Review by Booklist Review
Gr. 2-4. Tucked into bed but sleepless, a preschool insomniac counts sheep, or ovejas, in this bilingual bedtime story. As the child counts up to 10, each group of sheep appears in a different color: Cuatro ovejas rosas. Four pink sheep. / \xc1 Adios, ovejas rosas! Good-bye, pink sheep. The very simple, rhythmic narrative sets a comfortably dozy pace, with pronunciation guides for the Spanish text. Diaz's acrylic-and-pencil illustrations portray a wide-eyed child ushering the woolly sheep out of the bedroom, using a variety of methods. The counting concept is clear and easy to follow, and the large figures will show easily for large groups. An attractive sleepytime offering for fluent and new Spanish speakers alike. --Linda Perkins Copyright 2006 Booklist
From Booklist, Copyright (c) American Library Association. Used with permission.
Review by School Library Journal Review
PreS-K -A boy says good night to his parents and then tries to get some shut-eye, but the nocturnal noises of the house keep him awake. So, he turns to counting sheep. First comes a single white sheep, followed by two brown ones, then three blacks ones, etc. Each succeeding grouping of rambunctious, rainbow-colored lambs must be herded out (e.g., -!Adios, ovejas violetas!/Good-bye, violet sheep!-), and the youngster must come up with ever-more-resourceful ways of getting the animals out of his room. Diaz-s acrylic-and-pencil illustrations are sublime, employing a dreamy palette of colors. The bilingual text is simple, accurate, and engaging. Plenty of repetition makes this an ideal selection for early learners. (c) Copyright 2010. Library Journals LLC, a wholly owned subsidiary of Media Source, Inc. No redistribution permitted.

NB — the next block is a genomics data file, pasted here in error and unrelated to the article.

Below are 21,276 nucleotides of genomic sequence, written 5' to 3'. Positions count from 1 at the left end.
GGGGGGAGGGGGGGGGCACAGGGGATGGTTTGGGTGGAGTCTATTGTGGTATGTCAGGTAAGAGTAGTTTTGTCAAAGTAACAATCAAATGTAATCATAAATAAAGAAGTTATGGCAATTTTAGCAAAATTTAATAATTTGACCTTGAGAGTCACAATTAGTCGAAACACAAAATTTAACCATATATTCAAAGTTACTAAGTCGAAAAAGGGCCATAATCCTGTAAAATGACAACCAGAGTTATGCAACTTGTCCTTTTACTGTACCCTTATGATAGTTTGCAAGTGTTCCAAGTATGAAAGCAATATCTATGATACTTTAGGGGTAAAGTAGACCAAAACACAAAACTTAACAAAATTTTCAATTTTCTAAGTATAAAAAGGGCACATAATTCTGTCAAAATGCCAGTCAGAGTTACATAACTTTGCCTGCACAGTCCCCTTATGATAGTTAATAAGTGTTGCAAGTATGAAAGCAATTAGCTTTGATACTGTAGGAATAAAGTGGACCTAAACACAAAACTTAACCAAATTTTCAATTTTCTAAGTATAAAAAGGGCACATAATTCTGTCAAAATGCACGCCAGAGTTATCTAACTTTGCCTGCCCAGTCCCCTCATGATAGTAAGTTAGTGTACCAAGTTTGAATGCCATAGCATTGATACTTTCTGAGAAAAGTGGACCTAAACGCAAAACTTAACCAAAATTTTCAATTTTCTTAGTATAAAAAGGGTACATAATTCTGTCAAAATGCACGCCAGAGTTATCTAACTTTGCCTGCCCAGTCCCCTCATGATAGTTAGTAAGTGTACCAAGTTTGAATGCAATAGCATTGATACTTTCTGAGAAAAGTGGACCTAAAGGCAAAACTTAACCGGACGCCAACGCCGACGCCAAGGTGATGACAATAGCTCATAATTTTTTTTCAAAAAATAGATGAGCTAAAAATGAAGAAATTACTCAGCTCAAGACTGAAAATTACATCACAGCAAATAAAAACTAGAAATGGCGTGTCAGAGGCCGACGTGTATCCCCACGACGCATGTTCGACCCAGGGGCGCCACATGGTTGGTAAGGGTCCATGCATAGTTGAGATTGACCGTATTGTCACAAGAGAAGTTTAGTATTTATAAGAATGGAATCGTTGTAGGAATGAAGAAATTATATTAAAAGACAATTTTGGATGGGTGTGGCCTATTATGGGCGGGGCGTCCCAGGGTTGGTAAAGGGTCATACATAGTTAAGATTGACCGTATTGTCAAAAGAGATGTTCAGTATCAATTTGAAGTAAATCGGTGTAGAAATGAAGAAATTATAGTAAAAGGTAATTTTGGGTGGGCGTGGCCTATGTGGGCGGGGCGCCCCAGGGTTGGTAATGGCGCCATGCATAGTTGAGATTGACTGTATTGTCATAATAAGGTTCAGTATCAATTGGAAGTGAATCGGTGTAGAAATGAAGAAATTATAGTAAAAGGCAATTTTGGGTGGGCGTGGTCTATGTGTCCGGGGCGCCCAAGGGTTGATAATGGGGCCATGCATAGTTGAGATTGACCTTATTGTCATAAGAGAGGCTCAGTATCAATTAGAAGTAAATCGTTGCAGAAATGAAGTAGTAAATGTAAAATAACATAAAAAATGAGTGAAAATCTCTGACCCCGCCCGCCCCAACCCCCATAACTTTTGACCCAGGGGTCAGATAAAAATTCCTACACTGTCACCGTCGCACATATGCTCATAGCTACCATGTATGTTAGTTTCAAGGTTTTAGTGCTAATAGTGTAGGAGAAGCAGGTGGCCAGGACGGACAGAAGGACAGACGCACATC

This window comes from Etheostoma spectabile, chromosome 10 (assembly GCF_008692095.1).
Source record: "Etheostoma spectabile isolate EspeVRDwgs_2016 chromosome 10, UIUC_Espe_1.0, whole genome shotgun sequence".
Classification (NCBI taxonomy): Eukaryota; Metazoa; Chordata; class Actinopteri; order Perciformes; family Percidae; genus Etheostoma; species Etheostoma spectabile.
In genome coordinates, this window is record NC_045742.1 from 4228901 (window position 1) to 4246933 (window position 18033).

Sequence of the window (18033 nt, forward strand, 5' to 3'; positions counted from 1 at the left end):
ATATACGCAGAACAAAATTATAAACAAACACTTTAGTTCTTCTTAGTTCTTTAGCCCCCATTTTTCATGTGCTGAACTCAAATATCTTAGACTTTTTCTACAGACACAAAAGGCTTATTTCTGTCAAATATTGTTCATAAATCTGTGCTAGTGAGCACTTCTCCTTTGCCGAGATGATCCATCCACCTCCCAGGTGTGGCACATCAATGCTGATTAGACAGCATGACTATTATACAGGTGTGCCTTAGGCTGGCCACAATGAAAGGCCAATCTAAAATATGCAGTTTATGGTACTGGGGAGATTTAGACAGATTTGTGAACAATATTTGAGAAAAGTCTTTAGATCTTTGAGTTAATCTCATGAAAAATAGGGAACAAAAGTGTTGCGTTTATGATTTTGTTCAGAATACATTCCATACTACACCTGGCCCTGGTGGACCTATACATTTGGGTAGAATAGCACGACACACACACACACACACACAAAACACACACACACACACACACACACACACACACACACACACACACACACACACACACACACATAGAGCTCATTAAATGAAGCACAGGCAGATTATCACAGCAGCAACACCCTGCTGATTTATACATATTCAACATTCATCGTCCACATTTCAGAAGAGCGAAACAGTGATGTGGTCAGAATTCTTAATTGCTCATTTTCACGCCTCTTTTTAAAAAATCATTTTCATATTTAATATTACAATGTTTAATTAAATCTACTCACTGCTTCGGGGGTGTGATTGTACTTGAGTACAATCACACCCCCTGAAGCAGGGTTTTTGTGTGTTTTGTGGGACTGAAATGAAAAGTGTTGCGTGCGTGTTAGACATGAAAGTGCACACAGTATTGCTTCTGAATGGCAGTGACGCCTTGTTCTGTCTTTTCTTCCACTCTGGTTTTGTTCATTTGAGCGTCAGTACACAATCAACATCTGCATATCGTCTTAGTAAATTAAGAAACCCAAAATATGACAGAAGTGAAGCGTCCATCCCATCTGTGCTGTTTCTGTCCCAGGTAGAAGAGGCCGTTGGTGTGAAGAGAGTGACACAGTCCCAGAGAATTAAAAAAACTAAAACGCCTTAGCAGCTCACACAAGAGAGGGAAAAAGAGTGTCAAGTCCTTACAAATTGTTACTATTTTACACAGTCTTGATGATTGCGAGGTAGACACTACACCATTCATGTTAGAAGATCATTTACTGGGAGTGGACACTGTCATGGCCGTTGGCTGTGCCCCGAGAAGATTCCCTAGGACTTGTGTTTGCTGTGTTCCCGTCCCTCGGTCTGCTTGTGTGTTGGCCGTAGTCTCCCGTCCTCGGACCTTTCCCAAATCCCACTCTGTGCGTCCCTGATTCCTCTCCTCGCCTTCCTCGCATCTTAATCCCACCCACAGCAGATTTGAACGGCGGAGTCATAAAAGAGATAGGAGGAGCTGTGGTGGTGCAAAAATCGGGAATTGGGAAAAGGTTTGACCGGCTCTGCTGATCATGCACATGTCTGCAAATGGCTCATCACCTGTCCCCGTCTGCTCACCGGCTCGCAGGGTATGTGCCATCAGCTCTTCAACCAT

(c) Copyright Library Journals LLC, a wholly owned subsidiary of Media Source, Inc. No redistribution permitted.
Review by Kirkus Book Review
As comfortable and cozy as the fuzzy pink bunny slippers worn by its peaceful, amply-robed night-capped child, this bilingual bed-time sheep-counting story is an auditory and visual delight. Gorgeously colored sheep with curly wool and black faces and ears leap or are led, pushed, or trundled across blue, green, pink and purple clouds after the parents say good-night: "Buenas noches. / Good night. (bweh-nahs no-chehs)." The Spanish pronunciation is printed in smaller type immediately below the words. The water faucet drips, and the clock ticks. "Shhhhhhhh!" and then the parade of ovejas begins: "Una oveja Blanca. / One white sheep." "Â¡AdiÅ¾s, oveja Blanca! Good-bye, white sheep!" The text is repetitious, as a bed-time counting chant should be, varying only in numbers and colors of the sheep. The expressions on the faces of the sheep and the child, the stunning juxtaposition of shapes and colors, the ingeniously varied ways in which the sheep are transported and the potential for teaching colors and numbers in both English and Spanish make this a winner. (Picture book. 2-6) Copyright Â©Kirkus Reviews, used with permission.
Copyright (c) Kirkus Reviews, used with permission.